Shoulder Assessment

SLAP Lesion Cluster

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Labral Tension Test

SLAP Lesion Cluster 1 | Shoulder Assessment

According to a study done by Schlechter et al. (2009), a combination of the Active Compression Test and the Passive Distraction test yields a positive likelihood ratio of 7.0 for 2 positive tests and a negative likelihood ratio of 0.33 for two negative tests.
This test cluster therefore has moderate clinical value to confirm or rule out SLAP lesions.

Passive Compression Test

To perform this test, have your patient in supine-lying position at the edge of the table. Then elevate the affected arm to 150° in the coronal plane with the elbow in extension and the forearm in supination and the upper arm stabilized to prevent humeral rotation. Then gently pronate the forearm.

This test is considered positive if the pain is reported deep inside the glenohumeral joint either anteriorly or posteriorly.

It is postulated that this maneuver rotates the radial tuberosity, placing traction on the biceps, which in turn tensions the proximal head long head of the biceps anchor at the superior labrum, causing a “peel back” or “fishing mouthing” of the labrum.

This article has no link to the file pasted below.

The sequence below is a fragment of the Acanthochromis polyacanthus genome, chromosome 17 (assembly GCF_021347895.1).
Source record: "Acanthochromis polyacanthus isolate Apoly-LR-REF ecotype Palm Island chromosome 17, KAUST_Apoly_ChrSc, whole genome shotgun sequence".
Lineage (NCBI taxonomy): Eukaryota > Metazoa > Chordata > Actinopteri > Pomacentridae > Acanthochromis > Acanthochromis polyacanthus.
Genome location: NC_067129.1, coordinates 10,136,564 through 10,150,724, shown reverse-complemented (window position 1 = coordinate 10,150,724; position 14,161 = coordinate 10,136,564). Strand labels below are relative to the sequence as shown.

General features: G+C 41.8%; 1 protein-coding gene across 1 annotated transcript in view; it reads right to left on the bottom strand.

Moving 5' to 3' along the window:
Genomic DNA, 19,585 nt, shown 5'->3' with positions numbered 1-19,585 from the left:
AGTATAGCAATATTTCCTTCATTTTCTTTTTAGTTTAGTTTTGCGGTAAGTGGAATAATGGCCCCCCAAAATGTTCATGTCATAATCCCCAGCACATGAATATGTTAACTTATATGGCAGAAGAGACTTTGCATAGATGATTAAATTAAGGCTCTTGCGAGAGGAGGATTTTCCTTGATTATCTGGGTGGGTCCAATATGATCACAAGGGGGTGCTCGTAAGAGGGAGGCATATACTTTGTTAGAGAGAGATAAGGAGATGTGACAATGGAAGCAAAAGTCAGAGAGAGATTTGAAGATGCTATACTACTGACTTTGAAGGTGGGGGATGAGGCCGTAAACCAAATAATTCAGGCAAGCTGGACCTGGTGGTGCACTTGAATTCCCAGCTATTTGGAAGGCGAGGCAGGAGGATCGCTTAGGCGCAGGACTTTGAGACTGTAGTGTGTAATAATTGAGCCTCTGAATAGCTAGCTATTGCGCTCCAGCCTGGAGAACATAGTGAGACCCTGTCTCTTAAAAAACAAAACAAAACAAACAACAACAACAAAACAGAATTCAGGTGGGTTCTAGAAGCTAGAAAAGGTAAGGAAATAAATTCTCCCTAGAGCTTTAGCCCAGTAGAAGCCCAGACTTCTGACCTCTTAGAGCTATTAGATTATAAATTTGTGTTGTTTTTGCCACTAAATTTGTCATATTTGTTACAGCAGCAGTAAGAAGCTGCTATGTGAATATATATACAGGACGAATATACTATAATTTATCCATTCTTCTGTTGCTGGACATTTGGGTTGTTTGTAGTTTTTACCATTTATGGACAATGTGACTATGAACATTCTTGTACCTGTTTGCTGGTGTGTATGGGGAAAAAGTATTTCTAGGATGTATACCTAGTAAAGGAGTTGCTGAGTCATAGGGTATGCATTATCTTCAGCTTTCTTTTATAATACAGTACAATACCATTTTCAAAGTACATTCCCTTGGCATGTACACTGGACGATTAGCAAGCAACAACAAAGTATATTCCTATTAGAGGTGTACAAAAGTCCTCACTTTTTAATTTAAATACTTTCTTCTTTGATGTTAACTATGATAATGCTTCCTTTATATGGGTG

Active Compression Test by O’Brien

To perform the test, ask your patient to flex his shoulders to 90°, bring the shoulders into 10 degrees of adduction and the first testing position is with your patient’s shoulders in complete internal rotation. Then ask your patient to resist downward pressure.

Subsequently, ask your patient to fully laterally rotate his shoulders and resist downward pressure again.

This test is positive for SLAP lesion if the pain that is provoked during the first testing position is lessened or disappears in the second testing position.

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Other orthopedic tests to assess biceps pathology & SLAP lesions are:

 

 

References

Schlechter, J. A., Summa, S., & Rubin, B. D. (2009). The passive distraction test: a new diagnostic aid for clinically significant superior labral pathology. Arthroscopy: The Journal of Arthroscopic & Related Surgery25(12), 1374-1379.

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